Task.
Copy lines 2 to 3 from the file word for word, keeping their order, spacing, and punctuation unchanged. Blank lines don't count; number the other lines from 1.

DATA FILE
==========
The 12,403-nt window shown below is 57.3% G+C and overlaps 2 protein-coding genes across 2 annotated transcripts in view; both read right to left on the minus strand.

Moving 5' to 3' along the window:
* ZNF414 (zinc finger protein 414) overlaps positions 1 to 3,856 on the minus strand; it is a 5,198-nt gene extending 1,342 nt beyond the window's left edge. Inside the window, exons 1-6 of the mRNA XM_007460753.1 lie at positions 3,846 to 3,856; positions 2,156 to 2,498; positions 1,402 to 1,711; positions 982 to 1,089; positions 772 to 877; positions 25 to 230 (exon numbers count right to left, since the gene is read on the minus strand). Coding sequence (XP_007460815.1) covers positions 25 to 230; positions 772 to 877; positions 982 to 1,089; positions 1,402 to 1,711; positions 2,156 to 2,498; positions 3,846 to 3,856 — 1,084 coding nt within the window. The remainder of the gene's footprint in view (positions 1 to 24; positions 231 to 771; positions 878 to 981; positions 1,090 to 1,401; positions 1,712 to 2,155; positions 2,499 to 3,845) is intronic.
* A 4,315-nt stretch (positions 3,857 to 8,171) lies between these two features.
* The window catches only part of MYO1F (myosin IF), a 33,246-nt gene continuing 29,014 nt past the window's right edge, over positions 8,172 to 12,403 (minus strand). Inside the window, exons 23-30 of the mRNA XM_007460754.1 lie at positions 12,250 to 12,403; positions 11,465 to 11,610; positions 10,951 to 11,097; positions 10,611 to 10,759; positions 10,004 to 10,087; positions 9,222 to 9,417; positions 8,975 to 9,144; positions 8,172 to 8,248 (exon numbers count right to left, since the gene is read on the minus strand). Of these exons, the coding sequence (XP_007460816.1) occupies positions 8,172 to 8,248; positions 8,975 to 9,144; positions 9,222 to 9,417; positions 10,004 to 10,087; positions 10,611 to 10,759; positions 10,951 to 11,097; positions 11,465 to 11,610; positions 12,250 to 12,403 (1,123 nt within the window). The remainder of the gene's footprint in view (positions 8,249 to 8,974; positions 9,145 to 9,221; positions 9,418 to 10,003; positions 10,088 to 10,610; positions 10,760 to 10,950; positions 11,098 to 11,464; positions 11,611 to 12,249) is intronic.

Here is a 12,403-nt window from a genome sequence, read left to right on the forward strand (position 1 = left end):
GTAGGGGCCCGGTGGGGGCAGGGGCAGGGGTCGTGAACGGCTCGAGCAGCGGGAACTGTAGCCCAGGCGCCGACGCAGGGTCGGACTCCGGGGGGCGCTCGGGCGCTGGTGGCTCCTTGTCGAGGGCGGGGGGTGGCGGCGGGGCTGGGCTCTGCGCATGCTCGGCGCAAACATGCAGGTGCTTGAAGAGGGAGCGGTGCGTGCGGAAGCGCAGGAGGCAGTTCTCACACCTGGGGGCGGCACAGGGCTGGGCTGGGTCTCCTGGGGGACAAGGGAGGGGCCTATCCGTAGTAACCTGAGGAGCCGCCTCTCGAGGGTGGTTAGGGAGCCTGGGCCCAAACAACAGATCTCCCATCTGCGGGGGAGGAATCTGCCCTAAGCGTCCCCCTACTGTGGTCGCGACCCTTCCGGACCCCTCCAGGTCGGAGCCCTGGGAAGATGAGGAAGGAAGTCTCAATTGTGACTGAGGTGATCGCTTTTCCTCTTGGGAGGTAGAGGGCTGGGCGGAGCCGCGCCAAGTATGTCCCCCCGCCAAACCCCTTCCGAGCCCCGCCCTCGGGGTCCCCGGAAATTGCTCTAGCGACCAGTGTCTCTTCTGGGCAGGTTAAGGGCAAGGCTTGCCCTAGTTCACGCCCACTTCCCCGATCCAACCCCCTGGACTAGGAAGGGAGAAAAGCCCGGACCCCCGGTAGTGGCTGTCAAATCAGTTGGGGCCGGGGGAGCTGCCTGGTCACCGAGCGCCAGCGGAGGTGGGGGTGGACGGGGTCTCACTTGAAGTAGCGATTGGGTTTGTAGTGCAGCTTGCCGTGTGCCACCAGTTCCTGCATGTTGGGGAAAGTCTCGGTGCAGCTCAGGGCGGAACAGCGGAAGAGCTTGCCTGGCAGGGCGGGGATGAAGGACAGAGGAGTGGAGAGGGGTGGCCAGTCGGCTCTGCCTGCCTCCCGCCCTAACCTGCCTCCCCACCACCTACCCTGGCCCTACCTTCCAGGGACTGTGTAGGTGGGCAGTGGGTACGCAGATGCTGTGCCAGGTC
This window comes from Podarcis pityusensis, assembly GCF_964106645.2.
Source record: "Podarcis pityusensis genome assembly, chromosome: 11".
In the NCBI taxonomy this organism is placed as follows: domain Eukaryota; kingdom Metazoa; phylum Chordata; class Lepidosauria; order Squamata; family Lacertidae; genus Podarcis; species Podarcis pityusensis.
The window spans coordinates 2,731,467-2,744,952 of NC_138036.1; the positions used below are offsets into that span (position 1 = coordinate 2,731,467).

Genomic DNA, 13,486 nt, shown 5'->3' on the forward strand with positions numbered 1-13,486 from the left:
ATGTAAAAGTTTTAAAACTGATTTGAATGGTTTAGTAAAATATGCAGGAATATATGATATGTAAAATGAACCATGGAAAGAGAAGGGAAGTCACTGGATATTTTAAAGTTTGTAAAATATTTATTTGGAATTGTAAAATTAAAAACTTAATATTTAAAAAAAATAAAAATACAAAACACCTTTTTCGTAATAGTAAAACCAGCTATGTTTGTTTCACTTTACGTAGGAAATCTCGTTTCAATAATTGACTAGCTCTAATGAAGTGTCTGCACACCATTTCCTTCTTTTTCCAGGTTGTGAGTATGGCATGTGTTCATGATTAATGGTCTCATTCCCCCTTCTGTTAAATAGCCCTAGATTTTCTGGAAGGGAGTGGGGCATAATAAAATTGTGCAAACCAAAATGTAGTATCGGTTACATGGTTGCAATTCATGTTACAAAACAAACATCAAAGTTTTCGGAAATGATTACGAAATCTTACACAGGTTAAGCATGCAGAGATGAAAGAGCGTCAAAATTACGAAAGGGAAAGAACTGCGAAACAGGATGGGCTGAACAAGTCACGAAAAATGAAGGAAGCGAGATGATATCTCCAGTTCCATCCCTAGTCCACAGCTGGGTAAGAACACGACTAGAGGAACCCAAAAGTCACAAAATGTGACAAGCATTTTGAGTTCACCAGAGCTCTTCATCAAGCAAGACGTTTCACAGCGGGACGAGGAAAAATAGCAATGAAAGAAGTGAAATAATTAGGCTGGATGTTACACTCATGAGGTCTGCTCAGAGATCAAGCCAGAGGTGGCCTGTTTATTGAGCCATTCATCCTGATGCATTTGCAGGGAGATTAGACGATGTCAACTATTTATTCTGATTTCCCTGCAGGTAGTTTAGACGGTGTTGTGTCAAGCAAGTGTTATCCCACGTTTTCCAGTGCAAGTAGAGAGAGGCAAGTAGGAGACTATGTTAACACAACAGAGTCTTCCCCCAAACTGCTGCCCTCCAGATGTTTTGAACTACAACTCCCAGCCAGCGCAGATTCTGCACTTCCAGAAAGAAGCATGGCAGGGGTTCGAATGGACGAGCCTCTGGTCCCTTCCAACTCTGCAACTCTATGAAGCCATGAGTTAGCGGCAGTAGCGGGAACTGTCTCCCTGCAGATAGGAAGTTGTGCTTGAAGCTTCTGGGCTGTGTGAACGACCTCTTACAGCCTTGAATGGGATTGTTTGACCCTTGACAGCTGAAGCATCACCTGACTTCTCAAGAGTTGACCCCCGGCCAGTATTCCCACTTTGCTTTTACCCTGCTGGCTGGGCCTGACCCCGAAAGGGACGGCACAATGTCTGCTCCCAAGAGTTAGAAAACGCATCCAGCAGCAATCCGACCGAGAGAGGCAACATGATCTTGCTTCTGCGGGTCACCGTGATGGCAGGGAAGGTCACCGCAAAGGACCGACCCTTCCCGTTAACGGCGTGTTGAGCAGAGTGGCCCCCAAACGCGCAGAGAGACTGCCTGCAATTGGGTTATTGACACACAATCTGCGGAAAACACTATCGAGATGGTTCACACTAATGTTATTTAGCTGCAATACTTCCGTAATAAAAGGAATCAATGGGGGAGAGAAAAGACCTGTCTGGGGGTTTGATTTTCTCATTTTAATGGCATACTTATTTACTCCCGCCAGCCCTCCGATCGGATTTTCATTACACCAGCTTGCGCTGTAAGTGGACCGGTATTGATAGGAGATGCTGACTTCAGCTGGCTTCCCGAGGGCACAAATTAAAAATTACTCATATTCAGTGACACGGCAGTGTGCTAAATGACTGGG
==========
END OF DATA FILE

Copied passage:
Moving 5' to 3' along the window:
* ZNF414 (zinc finger protein 414) overlaps positions 1 to 3,856 on the minus strand; it is a 5,198-nt gene extending 1,342 nt beyond the window's left edge. Inside the window, exons 1-6 of the mRNA XM_007460753.1 lie at positions 3,846 to 3,856; positions 2,156 to 2,498; positions 1,402 to 1,711; positions 982 to 1,089; positions 772 to 877; positions 25 to 230 (exon numbers count right to left, since the gene is read on the minus strand). Coding sequence (XP_007460815.1) covers positions 25 to 230; positions 772 to 877; positions 982 to 1,089; positions 1,402 to 1,711; positions 2,156 to 2,498; positions 3,846 to 3,856 — 1,084 coding nt within the window. The remainder of the gene's footprint in view (positions 1 to 24; positions 231 to 771; positions 878 to 981; positions 1,090 to 1,401; positions 1,712 to 2,155; positions 2,499 to 3,845) is intronic.